Cormac McCarthy’s Blood Meridian, the Evening Redness in the West

wisdom and beauty

Photo by Sandro Schuh on Unsplash

Speaking of writing his books, McCarthy said, “I don’t write short stories. Anything that doesn’t take years of your life and drive you to suicide hardly seems worth doing.”

If we want to have the terrible skill he has, we must be willing to devote our lives to writing as he has done.

McCarthy tells us that: “If it doesn’t concern life and death, it’s not interesting.”

McCarthy’s characters speak with great wisdom at unexpected times and in unexpected ways. His characters’ words will hang in the air between you and the book until you take them in and make them a part of you.

“Men of God and men of war have strange affinities.”

Regardless of the religion, the “men of God” often are quick to pass judgment on those they deem sinners. Like the men of war, men of God often believe it is their duty to damn, even kill those who do not believe as they do.

“A man’s at odds to know his mind cause his mind is aught he has to know it with. He can know his heart, but he dont want to. Rightly so. Best not to look in there. It aint the heart of a creature that is bound in the way that God has set for it. You can find meanness in the least of creatures, but when God made man the devil was at his elbow. A creature that can do anything. Make a machine. And a machine to make the machine. And evil that can run itself a thousand years, no need to tend it.”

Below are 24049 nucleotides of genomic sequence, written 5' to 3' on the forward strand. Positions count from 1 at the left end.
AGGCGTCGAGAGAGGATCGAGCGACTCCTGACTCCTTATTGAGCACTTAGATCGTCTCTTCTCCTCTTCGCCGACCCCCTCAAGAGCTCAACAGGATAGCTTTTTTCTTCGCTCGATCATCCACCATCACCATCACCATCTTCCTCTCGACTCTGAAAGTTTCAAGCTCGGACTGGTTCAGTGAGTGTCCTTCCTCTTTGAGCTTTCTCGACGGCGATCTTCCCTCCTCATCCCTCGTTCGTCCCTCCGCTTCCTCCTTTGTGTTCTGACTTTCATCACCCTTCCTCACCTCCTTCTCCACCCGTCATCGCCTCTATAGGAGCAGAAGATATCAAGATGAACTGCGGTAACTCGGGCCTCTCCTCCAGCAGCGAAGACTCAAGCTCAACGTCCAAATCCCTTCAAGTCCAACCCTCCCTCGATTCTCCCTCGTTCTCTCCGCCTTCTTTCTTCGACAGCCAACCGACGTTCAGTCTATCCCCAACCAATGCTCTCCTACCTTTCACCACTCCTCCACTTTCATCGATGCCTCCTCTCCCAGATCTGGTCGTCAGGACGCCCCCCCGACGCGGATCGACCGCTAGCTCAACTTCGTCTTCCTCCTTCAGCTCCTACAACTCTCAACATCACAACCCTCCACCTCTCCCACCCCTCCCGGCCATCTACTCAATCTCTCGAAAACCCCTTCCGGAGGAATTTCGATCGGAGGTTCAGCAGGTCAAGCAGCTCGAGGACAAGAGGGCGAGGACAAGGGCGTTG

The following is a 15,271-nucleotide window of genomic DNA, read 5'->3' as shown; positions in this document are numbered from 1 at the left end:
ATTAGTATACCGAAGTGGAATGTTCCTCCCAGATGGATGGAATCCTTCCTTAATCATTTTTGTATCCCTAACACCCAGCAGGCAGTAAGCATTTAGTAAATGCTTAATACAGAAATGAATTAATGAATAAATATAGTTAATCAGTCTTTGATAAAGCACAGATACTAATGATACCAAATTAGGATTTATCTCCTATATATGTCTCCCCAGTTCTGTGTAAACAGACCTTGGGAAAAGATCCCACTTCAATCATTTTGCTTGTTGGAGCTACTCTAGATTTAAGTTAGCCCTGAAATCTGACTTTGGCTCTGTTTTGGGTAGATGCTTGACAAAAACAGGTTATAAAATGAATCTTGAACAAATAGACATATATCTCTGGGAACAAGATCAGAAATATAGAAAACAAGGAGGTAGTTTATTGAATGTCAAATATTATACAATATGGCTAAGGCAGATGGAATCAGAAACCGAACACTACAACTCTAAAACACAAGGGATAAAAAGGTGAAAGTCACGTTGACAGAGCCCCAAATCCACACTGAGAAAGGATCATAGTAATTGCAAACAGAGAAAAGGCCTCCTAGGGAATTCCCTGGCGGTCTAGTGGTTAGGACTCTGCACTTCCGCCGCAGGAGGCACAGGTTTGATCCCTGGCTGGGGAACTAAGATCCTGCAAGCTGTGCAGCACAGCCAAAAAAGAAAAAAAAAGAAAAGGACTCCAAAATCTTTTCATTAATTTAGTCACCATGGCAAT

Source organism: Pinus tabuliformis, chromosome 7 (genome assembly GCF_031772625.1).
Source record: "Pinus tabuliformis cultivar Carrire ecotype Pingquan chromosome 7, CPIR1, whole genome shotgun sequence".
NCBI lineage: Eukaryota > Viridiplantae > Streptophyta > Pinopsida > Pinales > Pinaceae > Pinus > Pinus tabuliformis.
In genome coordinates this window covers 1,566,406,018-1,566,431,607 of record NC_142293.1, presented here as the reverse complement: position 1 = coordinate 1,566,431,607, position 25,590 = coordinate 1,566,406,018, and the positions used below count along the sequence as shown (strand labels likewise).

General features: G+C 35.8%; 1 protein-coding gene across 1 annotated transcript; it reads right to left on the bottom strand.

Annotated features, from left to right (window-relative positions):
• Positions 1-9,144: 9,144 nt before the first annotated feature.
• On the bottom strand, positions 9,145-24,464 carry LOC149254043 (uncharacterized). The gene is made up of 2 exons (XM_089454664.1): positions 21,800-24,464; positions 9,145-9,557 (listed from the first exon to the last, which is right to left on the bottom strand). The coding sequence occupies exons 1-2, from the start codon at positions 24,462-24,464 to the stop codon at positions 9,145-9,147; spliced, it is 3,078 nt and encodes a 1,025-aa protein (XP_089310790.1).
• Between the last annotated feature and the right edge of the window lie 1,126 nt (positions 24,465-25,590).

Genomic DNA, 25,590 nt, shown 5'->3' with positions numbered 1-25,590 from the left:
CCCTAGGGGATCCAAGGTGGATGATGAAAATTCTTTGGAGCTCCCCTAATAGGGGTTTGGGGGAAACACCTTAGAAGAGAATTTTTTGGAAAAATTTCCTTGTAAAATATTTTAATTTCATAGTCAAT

We are afraid to look at our own hearts, and we are satisfied to call out evil in others rather than in ourselves. Yet a kind of meanness is in our hearts.

“If God meant to interfere in the degeneracy of mankind would he not have done so by now? Wolves cull themselves, man. What other creatures could? And is the race of man not more predacious yet?”

He also warns the reader against what will happen when men go to war.

“The wrath of God lies sleeping. It was hid a million years before men were and only men have the power to wake it. Hell aint half full. Hear me. Ye carry war of a madman’s making onto a foreign land. Ye’ll wake more than the dogs.”

He also reminds us of who and what we are.

“People complain about the bad things that happen to em that they don’t deserve but they seldom mention the good. About what they done to deserve them things.”

We are quick to say we don’t deserve the bad things that happen to us, but do we deserve the good things that happen to us?

Reader, Writer, Critical Thinker.

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